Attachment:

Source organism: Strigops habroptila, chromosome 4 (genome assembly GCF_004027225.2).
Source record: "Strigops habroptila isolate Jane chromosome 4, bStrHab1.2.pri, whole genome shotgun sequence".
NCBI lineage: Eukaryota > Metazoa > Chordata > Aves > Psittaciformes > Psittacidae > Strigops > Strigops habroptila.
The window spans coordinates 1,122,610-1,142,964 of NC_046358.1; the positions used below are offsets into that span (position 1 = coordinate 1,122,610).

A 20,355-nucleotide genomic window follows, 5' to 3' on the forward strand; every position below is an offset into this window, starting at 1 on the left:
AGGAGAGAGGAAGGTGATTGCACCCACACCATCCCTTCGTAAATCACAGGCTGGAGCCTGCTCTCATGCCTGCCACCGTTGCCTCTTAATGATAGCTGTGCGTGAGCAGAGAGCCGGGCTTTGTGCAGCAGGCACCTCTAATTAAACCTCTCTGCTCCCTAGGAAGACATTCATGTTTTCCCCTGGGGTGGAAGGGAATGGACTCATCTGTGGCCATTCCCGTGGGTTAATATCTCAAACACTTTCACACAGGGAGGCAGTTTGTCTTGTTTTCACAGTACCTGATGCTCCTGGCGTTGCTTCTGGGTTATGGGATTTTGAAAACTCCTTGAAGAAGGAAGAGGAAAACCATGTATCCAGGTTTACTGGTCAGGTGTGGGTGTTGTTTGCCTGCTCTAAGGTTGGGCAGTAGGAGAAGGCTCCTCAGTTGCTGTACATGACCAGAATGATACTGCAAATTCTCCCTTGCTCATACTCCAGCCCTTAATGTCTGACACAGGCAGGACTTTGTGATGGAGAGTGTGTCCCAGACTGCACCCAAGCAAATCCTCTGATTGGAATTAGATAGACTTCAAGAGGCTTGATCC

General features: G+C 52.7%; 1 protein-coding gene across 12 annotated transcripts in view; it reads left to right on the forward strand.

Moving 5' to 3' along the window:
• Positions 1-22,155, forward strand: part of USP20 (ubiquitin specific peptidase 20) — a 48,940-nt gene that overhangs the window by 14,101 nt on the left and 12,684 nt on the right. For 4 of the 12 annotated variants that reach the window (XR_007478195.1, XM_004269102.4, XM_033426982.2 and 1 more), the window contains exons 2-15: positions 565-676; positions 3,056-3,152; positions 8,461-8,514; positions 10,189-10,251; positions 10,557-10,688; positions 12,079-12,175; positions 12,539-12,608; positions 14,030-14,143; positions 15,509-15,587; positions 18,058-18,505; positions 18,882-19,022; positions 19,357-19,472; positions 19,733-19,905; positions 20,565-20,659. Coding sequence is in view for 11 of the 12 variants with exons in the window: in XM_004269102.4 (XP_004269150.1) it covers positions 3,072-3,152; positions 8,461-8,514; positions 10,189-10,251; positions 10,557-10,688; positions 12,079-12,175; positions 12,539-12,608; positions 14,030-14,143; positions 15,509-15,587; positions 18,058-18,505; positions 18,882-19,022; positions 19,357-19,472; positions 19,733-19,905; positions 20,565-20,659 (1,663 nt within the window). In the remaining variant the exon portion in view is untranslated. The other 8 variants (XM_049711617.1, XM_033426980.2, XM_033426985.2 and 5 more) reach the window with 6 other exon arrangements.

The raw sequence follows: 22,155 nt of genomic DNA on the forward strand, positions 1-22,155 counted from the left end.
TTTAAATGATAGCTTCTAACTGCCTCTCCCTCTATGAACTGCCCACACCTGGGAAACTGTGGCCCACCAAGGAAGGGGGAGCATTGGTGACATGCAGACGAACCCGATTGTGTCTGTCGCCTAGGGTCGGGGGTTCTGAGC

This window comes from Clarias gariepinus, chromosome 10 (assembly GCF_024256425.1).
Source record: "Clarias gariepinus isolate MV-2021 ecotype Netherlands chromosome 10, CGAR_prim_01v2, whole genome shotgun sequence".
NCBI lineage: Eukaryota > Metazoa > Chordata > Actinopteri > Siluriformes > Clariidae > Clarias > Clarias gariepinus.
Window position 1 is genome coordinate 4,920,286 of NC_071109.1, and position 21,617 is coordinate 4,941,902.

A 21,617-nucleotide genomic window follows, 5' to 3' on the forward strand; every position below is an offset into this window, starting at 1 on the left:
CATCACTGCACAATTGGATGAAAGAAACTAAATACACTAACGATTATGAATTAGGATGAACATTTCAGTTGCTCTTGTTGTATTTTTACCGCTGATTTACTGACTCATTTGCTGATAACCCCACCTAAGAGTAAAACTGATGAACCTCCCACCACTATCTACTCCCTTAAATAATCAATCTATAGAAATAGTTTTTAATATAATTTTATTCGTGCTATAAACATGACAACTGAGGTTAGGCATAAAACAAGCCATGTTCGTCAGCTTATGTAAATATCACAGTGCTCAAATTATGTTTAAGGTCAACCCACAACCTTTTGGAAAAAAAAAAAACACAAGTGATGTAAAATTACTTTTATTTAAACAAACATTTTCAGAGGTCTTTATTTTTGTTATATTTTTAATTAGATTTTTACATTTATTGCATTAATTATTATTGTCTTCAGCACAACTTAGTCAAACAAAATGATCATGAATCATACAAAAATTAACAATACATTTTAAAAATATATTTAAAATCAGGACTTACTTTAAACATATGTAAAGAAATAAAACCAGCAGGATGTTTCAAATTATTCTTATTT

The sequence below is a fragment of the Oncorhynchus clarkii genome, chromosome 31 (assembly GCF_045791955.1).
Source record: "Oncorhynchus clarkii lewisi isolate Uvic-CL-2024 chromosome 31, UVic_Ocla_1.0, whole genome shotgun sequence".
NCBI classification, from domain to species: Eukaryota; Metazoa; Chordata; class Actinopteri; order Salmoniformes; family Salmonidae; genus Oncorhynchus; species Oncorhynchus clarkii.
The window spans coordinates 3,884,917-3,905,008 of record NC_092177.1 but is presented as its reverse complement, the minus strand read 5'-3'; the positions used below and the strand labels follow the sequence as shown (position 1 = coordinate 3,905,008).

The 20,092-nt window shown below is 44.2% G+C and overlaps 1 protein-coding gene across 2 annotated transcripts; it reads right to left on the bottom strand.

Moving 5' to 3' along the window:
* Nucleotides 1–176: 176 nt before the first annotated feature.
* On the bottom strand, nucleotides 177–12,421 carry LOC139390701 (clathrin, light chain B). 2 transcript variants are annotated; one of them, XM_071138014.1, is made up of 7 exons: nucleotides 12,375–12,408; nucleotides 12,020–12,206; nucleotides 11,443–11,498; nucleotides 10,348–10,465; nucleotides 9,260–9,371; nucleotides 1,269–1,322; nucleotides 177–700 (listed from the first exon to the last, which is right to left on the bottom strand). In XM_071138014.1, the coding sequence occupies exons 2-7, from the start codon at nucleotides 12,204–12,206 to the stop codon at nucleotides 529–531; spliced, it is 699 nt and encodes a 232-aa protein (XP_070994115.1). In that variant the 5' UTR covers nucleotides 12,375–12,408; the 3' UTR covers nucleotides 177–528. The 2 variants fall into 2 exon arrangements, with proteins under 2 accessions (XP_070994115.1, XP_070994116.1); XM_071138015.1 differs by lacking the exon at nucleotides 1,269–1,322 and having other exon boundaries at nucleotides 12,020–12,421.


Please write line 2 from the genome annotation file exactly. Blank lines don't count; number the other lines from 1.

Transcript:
Source record: "Strigops habroptila isolate Jane chromosome 4, bStrHab1.2.pri, whole genome shotgun sequence".